Bought by the State at the Salon des Boursiers de Voyage in 1912, this large painting called either In the Land of the Sea, Grief or The Victims of the Sea, is one of the many variations that Cottet painted to illustrate the harsh life of mariners and their families. In a powerfully geometrical composition, he transformed the return of the body of a drowned man to the port of the Ile of Sein into a universal event. It shows the eternal renewal of the death of Christ, with four grieving women in timeless dark costumes, substitutes for the Virgin and the holy women.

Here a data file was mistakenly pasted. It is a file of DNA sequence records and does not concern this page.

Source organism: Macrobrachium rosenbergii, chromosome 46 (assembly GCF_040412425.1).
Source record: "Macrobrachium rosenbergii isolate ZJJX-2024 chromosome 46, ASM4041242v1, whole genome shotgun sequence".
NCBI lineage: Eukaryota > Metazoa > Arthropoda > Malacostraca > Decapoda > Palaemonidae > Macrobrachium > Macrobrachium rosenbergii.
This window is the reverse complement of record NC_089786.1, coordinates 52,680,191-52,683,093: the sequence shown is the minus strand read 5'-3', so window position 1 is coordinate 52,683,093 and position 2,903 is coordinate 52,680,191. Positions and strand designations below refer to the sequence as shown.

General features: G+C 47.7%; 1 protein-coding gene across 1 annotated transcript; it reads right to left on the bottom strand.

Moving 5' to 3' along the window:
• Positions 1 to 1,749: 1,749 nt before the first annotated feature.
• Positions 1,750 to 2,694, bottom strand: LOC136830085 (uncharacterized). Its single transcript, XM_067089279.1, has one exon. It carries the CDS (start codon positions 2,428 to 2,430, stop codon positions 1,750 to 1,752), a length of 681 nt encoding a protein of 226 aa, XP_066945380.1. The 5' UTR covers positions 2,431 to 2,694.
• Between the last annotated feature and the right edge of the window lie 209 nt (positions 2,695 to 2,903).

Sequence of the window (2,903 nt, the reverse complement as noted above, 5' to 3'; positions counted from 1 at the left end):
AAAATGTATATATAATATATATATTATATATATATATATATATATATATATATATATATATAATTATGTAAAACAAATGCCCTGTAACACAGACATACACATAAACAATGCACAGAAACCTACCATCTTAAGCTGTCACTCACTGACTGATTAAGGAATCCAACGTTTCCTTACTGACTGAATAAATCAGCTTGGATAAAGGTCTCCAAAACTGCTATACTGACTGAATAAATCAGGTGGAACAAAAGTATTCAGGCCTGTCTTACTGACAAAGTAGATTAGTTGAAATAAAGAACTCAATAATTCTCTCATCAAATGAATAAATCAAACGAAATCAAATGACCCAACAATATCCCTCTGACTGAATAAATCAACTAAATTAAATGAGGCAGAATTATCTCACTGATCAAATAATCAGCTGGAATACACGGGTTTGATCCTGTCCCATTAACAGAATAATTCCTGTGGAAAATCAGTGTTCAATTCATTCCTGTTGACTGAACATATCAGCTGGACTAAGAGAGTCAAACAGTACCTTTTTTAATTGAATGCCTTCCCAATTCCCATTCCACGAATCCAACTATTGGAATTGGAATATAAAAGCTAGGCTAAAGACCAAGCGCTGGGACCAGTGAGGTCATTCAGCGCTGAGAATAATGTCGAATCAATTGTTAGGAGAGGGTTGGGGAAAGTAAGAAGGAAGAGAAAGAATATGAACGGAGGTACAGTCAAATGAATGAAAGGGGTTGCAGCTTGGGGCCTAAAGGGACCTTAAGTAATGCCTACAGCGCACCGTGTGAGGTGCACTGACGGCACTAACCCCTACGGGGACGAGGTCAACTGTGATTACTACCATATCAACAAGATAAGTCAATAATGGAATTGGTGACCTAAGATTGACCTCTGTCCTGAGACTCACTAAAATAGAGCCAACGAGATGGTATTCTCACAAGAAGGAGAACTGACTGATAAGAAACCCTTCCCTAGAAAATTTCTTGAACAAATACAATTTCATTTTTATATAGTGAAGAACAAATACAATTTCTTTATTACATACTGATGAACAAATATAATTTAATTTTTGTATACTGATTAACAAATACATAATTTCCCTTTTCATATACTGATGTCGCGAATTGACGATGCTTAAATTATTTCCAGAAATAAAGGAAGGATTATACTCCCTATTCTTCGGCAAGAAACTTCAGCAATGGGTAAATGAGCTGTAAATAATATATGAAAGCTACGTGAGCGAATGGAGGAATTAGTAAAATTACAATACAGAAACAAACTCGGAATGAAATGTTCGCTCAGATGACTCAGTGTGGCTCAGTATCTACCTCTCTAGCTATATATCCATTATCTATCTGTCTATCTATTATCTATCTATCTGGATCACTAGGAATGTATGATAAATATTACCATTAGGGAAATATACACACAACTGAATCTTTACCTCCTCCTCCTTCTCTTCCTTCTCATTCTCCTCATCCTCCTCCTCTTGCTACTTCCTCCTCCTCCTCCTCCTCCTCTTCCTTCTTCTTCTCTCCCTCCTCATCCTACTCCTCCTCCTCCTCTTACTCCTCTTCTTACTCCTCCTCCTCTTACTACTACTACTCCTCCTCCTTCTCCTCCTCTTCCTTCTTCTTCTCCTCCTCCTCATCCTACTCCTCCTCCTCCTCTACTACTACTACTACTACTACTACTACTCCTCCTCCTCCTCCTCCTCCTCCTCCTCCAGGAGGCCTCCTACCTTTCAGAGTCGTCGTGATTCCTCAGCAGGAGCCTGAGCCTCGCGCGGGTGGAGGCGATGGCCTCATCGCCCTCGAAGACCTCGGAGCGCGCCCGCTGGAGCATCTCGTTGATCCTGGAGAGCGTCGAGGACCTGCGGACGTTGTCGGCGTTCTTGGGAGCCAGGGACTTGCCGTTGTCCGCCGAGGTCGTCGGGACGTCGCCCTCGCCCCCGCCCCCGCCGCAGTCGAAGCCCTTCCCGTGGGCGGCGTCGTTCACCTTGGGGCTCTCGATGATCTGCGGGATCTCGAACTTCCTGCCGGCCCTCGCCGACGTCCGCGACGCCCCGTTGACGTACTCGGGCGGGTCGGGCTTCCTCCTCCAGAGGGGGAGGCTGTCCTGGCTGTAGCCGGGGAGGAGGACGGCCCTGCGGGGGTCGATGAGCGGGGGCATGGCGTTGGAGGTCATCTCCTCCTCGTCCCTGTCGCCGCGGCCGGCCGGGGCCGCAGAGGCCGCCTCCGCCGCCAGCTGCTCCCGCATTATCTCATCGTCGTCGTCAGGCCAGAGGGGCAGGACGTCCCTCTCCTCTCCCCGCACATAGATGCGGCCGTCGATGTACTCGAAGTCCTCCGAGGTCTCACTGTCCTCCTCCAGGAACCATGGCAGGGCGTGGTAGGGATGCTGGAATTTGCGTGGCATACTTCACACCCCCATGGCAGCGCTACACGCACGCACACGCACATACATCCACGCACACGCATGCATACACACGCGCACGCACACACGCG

The religious reference does not stop at the allusion to the Gospels. The frieze arrangement of the figures also refers to wooden or stone sculptures from the Gothic period, which was a time of intense religious fervour. Although ostentatious emotion and grief distinguish the women in the centre, resignation seems to prevail among the crowd gathered around them while the background of overlapping facets of luminous colour, evokes an eternity which is greater than man's inevitably brief passage on earth.